Man on the Train, The (L’Homme du Train)

The problem with L’Homme du Train (The Man on the Train), directed by Patrice Leconte (La Veuve de Saint-Pierre, La Fille Sur La Pont, Ridicule) and written by Claude Klotz (Le Mari de la Coiffeuse) is its very French notion of redemption through crime. Like last year’s Sur Mes LPvres (Read My Lips) by Jacques Audiard, it is completely in thrall to the romance of the robber — a legacy to the French cinema from Jean Genet and the post-war existentialists. In fact, the willingness to romanticize criminals has become a kind of tic of French culture, like the Hollywood notion that sexual “repression” is a fatal illness — to oneself if not to others.

Not only do both assumptions, in my view, vitiate the large portion of the cinema of their respective countries in which they intrude, but they are related by a common ancestor. This is the even more basic assumption, derived from psychotherapy if not necessarily endorsed by psychotherapists, that the sexy and violent feelings that constantly churn in the Freudian id must be indulged, respected, even encouraged in spite of the respectable world of ego and superego if a man (especially) is to be fulfilled. In this world, the only question that matters is Lady Macbeth’s:

Art thou afeard
To be the same in thine own act and valor
As thou art in desire? Wouldst thou have that
Which thou esteem’st the ornament of life,
And live a coward in thine own esteem,
Letting ‘I dare not’ wait upon ‘I would’,
Like the poor cat i’th’adage?

The moral nullity of such an attitude does not necessarily, however, lessen the acuity of the question or prevent it from being used to good purpose by great artists, as Shakespeare showed. Being somewhat less great than that, M. Leconte allows himself to get just a little too close in outlook to a certain Scottish queen, but his story of a romantic bank robber called Milan, played by the French pop singer and one-time heartthrob Johnny Hallyday, and a retired schoolmaster known only as Monsieur Manesquier (Jean Rochefort) who try on each other’s lives for size is fitfully amusing and so worth a viewing.

This is mainly because of the outstanding performance of M. Rochefort in the pivotal role of the old man, since almost everything related to the bank robbers and the bank robbery is familiar to the point of tedium. Even Sadko (Pascal Parmentier), the driver who only speaks once a day, at ten o’clock in the morning, delivering himself of some such oracular utterance as that “Revenge is misfortune’s justice” before lapsing into silence for another 24 hours, sounds like someone that Quentin Tarantino could have dreamed up. But old man Manesquier with his boyish dreams of being a cowboy or a robber even though he knows — or perhaps just because he knows — that it’s too late for him is a character to treasure and remember.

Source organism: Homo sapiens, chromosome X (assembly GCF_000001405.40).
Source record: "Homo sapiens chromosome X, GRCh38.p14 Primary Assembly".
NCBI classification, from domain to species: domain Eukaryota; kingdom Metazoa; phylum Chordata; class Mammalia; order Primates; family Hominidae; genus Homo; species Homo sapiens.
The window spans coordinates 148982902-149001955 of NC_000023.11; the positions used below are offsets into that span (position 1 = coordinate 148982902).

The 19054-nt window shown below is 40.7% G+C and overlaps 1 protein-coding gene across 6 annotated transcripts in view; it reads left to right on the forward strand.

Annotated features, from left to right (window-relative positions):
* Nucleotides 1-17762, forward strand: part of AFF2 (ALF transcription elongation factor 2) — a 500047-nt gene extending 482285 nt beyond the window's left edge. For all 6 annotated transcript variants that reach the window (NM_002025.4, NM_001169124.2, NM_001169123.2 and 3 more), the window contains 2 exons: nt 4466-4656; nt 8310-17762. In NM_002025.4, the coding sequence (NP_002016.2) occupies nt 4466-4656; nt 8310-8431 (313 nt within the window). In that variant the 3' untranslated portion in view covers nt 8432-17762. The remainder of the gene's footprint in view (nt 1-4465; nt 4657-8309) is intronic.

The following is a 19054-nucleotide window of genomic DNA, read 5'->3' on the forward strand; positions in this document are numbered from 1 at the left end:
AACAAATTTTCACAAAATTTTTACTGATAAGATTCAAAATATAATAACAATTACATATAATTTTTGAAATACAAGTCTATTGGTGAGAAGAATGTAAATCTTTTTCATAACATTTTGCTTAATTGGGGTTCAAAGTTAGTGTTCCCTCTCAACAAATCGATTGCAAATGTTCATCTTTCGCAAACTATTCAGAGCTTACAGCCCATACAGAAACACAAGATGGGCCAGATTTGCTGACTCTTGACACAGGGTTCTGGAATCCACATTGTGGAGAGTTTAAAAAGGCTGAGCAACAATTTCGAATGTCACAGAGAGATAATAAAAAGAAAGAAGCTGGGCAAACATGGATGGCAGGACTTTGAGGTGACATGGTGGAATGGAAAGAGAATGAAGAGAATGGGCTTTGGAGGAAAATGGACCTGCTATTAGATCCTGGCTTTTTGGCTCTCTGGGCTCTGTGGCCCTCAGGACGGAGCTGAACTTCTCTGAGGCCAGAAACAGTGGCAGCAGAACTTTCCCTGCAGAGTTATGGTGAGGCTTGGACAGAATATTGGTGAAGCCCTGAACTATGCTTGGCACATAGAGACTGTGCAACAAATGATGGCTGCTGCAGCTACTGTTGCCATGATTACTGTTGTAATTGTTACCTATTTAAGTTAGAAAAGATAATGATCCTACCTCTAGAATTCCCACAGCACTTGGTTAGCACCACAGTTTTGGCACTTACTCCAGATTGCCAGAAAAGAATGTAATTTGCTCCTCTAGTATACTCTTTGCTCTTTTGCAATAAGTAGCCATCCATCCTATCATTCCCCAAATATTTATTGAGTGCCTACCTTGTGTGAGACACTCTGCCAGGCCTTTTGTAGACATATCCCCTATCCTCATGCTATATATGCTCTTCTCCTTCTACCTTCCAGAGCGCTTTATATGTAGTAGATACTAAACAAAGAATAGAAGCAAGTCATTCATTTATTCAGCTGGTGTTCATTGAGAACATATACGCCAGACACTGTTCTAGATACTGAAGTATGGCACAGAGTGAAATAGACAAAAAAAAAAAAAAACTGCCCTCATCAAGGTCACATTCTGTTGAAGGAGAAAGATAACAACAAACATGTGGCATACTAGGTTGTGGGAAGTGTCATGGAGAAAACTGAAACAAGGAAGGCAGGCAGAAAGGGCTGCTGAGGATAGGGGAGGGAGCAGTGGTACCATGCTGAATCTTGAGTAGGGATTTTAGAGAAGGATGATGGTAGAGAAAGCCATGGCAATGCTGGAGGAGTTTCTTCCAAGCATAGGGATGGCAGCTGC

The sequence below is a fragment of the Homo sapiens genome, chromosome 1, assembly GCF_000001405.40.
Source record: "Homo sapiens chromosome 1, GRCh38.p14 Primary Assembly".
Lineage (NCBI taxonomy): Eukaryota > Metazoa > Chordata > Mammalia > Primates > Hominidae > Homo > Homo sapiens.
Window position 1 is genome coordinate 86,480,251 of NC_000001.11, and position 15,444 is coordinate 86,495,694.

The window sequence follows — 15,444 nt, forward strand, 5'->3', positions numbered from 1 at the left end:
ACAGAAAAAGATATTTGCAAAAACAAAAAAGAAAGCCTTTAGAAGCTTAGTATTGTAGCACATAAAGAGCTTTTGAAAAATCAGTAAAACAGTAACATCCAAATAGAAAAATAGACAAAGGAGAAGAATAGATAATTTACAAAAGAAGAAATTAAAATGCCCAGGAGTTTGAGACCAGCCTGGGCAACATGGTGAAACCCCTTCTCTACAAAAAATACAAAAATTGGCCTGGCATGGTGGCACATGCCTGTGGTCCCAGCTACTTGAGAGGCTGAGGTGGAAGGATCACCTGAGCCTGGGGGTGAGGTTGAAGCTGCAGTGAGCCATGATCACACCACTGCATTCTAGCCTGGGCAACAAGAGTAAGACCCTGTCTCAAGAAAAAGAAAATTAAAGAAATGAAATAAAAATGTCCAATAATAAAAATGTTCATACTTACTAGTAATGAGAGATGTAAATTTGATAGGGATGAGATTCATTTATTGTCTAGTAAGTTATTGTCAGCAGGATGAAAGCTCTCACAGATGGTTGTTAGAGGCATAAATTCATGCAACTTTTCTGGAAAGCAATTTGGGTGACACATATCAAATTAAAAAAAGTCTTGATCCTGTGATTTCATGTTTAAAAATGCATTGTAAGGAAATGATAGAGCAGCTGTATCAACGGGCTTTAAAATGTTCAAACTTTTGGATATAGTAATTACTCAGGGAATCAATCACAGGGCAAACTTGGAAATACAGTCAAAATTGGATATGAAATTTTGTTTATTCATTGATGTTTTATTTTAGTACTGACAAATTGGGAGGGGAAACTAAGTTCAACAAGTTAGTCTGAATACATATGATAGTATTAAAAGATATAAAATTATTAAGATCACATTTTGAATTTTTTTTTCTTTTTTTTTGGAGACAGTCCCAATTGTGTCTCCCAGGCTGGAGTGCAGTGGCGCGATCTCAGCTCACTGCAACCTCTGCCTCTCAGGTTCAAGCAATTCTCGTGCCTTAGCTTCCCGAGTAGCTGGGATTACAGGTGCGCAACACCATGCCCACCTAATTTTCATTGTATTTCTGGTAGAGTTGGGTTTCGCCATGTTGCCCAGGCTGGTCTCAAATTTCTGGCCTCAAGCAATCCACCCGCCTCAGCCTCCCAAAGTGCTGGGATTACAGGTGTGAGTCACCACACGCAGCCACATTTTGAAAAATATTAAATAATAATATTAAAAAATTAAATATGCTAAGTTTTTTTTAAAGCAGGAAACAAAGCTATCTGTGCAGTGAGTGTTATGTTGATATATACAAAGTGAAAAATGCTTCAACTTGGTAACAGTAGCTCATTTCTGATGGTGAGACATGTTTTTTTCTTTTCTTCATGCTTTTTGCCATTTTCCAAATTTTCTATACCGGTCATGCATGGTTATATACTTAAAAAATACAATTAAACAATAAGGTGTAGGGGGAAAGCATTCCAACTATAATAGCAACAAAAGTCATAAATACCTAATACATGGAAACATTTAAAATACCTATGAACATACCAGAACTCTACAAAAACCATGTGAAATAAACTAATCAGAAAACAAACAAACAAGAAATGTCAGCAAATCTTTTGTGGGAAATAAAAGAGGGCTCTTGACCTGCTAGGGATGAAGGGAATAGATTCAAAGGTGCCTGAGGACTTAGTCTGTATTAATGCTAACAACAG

Moreover, Leconte rises above the reflexive French celebration of criminality by recognizing that the longing for another life can work both ways, and that the romantic robber himself wanted at some level to have been the schoolmaster as much as the schoolmaster wanted to be the robber. The best moment of the film comes as Manesquier’s sole pupil, a twelve-year-old boy whom he is tutoring, comes to the house while he is out and the robber, on impulse, says that he is to be the substitute for the day. The boy, who is rather dim, has been reading Balzac’s Eugenie Grandet, and Milan, who seems not to have read it himself, quizzes him about it.

“What does Eugenie Grandet do?” he asks.

“She waits,” says the boy.

“For how long?” asks Milan

“For the whole book.”

“What do you think of her?”

“She’s — patient,” says the boy, falling back on a comforting banality.

“I think she’s magnificent,” replies Milan. “People don’t have that kind of patience today.”

It is another sign of his growing admiration for Manesquier, who has also spent his life waiting. But in trying on such a life for size he realizes, as much as Manesquier does, that he cannot be the other man and must go on to the end of the course he has chosen. The robber must go to his robbery, while the schoolmaster, though eager to help, has to have a triple by-pass operation the same day. “I could call the hospital and say I was sick,” he says light-heartedly. But it’s all a dream. “Are you determined?” he asks Milan about the robbery.

“I have no choice,” says the other.

“Me neither.”

Yet the film ends on the dreamy note, which lightens its pessimism a bit at the cost of a certain sentimentality. That, too, is very French — and more charmingly so than the romantic robber.

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